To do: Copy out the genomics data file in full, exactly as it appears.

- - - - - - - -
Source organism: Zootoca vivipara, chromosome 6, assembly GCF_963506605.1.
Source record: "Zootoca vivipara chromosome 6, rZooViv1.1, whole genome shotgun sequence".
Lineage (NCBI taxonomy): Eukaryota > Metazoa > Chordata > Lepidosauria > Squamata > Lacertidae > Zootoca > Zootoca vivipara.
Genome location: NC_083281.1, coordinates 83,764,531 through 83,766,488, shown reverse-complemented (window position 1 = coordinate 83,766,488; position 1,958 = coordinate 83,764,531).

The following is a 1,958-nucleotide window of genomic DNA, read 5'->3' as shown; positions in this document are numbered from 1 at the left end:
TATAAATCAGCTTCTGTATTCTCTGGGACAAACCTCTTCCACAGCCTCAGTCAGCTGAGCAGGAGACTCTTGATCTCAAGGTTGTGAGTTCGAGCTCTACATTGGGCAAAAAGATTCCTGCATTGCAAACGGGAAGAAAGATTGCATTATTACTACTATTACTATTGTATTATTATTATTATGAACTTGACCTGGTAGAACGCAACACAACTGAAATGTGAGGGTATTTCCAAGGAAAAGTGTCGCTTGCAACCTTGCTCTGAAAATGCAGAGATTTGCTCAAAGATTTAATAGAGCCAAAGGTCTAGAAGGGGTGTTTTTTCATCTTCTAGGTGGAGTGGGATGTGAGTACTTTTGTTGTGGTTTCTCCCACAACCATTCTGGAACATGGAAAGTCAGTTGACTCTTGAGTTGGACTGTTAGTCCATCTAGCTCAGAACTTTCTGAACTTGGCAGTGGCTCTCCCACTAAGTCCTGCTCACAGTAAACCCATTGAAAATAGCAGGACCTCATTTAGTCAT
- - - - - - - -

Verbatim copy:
Source organism: Zootoca vivipara, chromosome 6, assembly GCF_963506605.1.
Source record: "Zootoca vivipara chromosome 6, rZooViv1.1, whole genome shotgun sequence".
Lineage (NCBI taxonomy): Eukaryota > Metazoa > Chordata > Lepidosauria > Squamata > Lacertidae > Zootoca > Zootoca vivipara.
Genome location: NC_083281.1, coordinates 83,764,531 through 83,766,488, shown reverse-complemented (window position 1 = coordinate 83,766,488; position 1,958 = coordinate 83,764,531).

The following is a 1,958-nucleotide window of genomic DNA, read 5'->3' as shown; positions in this document are numbered from 1 at the left end:
TATAAATCAGCTTCTGTATTCTCTGGGACAAACCTCTTCCACAGCCTCAGTCAGCTGAGCAGGAGACTCTTGATCTCAAGGTTGTGAGTTCGAGCTCTACATTGGGCAAAAAGATTCCTGCATTGCAAACGGGAAGAAAGATTGCATTATTACTACTATTACTATTGTATTATTATTATTATGAACTTGACCTGGTAGAACGCAACACAACTGAAATGTGAGGGTATTTCCAAGGAAAAGTGTCGCTTGCAACCTTGCTCTGAAAATGCAGAGATTTGCTCAAAGATTTAATAGAGCCAAAGGTCTAGAAGGGGTGTTTTTTCATCTTCTAGGTGGAGTGGGATGTGAGTACTTTTGTTGTGGTTTCTCCCACAACCATTCTGGAACATGGAAAGTCAGTTGACTCTTGAGTTGGACTGTTAGTCCATCTAGCTCAGAACTTTCTGAACTTGGCAGTGGCTCTCCCACTAAGTCCTGCTCACAGTAAACCCATTGAAAATAGCAGGACCTCATTTAGTCAT